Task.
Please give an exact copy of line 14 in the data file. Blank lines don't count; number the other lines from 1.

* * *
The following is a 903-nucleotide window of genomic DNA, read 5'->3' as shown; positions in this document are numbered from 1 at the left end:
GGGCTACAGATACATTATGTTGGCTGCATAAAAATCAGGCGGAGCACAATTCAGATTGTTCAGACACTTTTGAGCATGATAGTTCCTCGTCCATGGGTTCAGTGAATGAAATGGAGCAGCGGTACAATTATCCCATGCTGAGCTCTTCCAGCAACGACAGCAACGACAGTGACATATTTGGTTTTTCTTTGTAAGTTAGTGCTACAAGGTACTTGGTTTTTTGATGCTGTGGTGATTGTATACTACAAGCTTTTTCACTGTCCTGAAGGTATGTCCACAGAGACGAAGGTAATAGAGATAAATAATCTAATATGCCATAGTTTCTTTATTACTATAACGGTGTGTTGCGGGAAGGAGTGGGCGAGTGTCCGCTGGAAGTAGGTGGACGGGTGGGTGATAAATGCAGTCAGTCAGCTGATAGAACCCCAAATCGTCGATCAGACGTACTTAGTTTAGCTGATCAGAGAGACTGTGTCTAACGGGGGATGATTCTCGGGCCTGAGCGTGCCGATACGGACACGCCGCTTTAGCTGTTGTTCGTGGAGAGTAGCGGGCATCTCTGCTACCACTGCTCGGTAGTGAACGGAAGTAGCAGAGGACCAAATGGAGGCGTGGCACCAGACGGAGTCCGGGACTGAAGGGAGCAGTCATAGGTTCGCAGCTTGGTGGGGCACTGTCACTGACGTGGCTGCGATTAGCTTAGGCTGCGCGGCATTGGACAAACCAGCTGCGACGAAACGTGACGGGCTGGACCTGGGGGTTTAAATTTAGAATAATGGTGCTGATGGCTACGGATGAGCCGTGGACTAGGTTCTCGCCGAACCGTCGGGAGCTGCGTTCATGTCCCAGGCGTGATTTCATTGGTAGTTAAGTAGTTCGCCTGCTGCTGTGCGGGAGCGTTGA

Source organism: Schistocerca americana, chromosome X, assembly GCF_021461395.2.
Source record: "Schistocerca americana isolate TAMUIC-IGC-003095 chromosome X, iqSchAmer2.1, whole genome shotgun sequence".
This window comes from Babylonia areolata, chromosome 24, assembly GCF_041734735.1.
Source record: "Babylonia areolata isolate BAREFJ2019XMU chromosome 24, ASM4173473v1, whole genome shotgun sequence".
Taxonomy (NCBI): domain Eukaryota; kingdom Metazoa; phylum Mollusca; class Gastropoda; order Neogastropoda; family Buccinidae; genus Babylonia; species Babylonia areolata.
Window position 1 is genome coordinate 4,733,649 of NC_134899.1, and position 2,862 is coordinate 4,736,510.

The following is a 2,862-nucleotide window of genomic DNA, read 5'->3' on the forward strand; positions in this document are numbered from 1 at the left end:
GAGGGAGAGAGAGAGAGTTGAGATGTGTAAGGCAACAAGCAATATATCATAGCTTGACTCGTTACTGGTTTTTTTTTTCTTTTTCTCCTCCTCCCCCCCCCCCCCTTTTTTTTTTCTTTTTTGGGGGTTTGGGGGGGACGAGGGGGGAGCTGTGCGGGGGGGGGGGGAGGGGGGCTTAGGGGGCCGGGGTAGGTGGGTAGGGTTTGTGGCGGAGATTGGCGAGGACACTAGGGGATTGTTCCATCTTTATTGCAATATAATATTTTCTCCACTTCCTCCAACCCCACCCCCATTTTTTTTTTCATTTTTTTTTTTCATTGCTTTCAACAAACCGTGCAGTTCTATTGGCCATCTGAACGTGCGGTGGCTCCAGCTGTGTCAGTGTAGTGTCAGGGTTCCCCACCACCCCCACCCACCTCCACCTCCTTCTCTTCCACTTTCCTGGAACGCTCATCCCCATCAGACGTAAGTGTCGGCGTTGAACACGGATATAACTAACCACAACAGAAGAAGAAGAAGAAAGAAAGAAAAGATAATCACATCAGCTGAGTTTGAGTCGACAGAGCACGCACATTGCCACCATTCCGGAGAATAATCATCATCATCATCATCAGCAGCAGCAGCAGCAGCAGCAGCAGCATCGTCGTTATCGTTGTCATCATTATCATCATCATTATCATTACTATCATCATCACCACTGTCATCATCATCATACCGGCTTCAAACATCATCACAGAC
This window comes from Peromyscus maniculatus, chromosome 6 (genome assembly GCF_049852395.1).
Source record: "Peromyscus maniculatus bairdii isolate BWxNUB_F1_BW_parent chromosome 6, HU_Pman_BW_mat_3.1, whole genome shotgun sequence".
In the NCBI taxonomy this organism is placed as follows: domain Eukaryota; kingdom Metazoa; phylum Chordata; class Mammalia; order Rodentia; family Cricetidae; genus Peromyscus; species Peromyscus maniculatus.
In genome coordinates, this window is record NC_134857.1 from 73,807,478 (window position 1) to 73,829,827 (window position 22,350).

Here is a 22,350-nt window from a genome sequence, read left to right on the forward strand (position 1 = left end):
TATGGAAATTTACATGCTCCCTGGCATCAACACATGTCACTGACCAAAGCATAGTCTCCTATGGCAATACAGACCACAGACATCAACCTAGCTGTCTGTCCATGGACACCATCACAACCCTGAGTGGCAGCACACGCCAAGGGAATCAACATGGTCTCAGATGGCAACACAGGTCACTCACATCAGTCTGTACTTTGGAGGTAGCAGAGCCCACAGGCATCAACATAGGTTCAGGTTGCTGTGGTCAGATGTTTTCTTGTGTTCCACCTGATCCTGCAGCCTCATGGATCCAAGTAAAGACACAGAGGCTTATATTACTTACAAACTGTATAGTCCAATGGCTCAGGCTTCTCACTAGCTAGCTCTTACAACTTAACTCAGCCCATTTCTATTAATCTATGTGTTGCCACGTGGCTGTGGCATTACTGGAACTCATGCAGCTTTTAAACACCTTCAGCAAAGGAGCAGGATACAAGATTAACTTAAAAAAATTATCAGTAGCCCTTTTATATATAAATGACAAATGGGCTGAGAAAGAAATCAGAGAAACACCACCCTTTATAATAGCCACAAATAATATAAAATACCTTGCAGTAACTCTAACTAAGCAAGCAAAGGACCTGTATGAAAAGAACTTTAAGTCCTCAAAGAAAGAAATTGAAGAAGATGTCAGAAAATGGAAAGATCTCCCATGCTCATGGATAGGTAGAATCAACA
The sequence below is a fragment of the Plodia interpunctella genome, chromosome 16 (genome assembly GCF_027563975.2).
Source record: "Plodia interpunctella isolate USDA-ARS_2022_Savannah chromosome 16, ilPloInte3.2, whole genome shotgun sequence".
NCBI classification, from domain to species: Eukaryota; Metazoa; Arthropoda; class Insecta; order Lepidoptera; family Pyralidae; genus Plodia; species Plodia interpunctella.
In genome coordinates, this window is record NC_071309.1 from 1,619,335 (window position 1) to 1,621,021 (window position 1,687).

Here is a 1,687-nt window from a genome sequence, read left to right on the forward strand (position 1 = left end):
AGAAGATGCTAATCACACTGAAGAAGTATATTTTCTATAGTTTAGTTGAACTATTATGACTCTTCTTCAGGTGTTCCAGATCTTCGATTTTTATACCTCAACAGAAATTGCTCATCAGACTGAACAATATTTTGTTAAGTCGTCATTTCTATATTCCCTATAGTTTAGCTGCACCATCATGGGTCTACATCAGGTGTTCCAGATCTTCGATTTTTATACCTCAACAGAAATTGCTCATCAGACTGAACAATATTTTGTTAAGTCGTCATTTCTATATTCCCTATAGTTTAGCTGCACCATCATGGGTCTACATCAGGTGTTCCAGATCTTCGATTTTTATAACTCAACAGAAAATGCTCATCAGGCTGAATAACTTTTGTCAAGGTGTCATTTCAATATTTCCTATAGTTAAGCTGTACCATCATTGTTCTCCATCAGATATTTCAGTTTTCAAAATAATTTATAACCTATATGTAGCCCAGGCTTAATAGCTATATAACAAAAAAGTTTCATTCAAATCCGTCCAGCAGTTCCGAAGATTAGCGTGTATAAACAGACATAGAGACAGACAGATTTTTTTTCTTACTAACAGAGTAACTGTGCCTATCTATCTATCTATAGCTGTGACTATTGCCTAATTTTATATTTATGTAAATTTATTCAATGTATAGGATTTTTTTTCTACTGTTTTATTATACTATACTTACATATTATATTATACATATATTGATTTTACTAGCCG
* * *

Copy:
In genome coordinates, this window is record NC_134857.1 from 73,807,478 (window position 1) to 73,829,827 (window position 22,350).